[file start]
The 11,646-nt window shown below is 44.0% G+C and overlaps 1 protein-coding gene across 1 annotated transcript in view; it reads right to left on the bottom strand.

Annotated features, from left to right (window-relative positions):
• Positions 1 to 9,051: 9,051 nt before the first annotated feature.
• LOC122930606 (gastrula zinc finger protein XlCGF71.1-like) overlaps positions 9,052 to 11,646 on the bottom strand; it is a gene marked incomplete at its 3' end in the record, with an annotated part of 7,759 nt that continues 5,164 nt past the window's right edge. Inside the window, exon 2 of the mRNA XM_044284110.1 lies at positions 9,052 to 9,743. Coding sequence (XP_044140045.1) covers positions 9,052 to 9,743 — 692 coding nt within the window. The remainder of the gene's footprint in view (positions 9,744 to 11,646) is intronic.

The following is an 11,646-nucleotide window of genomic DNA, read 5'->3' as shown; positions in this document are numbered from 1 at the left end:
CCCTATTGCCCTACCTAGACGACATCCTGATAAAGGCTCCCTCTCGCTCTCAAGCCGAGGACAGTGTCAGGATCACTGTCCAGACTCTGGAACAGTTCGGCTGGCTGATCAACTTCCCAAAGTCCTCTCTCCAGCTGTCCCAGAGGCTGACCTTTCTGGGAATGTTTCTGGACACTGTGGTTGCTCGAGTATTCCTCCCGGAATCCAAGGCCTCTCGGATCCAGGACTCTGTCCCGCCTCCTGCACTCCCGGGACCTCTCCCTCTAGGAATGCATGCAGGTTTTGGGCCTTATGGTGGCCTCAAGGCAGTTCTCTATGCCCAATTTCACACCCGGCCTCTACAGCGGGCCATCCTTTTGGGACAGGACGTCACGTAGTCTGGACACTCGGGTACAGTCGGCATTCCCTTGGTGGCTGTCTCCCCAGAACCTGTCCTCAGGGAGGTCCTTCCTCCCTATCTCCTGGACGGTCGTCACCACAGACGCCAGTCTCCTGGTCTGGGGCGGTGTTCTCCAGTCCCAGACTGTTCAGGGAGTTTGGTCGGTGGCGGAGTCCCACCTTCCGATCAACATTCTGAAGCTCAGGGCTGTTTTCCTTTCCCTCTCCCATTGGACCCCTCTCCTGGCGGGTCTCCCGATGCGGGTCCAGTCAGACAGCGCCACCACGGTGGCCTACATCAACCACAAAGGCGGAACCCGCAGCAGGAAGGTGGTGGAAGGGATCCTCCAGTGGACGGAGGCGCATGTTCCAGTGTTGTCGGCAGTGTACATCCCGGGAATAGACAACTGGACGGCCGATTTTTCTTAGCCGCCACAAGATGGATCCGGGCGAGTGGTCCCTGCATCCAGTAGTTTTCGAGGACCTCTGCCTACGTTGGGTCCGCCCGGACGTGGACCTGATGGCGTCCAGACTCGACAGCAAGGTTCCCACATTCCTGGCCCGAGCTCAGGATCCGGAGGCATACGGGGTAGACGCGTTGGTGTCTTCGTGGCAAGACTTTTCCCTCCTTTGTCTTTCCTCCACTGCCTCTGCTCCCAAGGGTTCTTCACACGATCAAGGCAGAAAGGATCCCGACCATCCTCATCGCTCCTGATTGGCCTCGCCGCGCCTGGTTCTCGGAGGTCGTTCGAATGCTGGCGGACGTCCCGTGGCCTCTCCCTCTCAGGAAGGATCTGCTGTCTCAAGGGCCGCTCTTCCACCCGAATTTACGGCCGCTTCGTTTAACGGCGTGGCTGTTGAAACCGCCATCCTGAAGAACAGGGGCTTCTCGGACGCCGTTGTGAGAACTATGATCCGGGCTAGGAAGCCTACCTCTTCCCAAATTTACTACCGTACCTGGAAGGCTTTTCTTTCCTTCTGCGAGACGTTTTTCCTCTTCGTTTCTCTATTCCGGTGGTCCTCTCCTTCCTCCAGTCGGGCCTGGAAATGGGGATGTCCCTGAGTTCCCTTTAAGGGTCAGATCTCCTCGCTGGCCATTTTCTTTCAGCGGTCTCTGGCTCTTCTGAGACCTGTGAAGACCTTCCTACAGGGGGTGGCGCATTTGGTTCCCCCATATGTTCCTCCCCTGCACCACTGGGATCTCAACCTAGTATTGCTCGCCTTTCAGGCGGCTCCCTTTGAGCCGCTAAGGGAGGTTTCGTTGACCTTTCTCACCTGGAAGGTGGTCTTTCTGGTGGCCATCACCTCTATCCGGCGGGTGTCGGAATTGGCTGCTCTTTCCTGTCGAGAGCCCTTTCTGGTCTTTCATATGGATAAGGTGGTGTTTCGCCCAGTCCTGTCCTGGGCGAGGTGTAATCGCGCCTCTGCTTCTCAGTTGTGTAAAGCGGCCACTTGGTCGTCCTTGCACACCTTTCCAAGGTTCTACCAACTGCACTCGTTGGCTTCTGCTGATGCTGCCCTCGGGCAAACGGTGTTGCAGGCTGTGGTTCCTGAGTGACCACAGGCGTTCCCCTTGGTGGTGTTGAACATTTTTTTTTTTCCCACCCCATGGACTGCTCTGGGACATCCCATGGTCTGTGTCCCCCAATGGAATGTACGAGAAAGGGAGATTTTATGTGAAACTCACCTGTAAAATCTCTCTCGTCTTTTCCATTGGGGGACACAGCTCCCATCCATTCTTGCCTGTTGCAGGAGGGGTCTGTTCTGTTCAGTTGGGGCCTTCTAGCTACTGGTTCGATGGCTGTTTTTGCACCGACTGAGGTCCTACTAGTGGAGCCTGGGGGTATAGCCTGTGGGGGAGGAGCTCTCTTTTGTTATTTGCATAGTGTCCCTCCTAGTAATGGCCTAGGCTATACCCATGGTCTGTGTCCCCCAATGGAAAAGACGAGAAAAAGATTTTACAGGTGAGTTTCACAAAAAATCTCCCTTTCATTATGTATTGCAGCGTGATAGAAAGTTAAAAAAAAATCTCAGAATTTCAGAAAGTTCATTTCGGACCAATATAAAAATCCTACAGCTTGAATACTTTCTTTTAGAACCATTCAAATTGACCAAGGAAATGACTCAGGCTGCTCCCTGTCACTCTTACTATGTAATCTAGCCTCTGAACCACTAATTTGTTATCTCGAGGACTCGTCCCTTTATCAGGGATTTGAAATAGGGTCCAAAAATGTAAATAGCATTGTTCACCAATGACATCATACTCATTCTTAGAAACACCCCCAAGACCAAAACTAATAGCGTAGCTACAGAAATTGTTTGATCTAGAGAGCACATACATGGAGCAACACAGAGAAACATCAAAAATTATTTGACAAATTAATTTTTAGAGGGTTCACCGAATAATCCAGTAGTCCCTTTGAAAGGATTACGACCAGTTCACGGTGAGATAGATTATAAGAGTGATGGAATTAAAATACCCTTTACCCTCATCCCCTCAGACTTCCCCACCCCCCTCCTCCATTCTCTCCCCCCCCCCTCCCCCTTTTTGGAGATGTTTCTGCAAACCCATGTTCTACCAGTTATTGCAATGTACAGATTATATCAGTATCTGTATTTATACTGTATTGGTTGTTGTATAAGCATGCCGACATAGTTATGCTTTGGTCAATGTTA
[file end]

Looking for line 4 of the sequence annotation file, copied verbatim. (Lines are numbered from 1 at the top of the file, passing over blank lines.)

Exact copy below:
• LOC122930606 (gastrula zinc finger protein XlCGF71.1-like) overlaps positions 9,052 to 11,646 on the bottom strand; it is a gene marked incomplete at its 3' end in the record, with an annotated part of 7,759 nt that continues 5,164 nt past the window's right edge. Inside the window, exon 2 of the mRNA XM_044284110.1 lies at positions 9,052 to 9,743. Coding sequence (XP_044140045.1) covers positions 9,052 to 9,743 — 692 coding nt within the window. The remainder of the gene's footprint in view (positions 9,744 to 11,646) is intronic.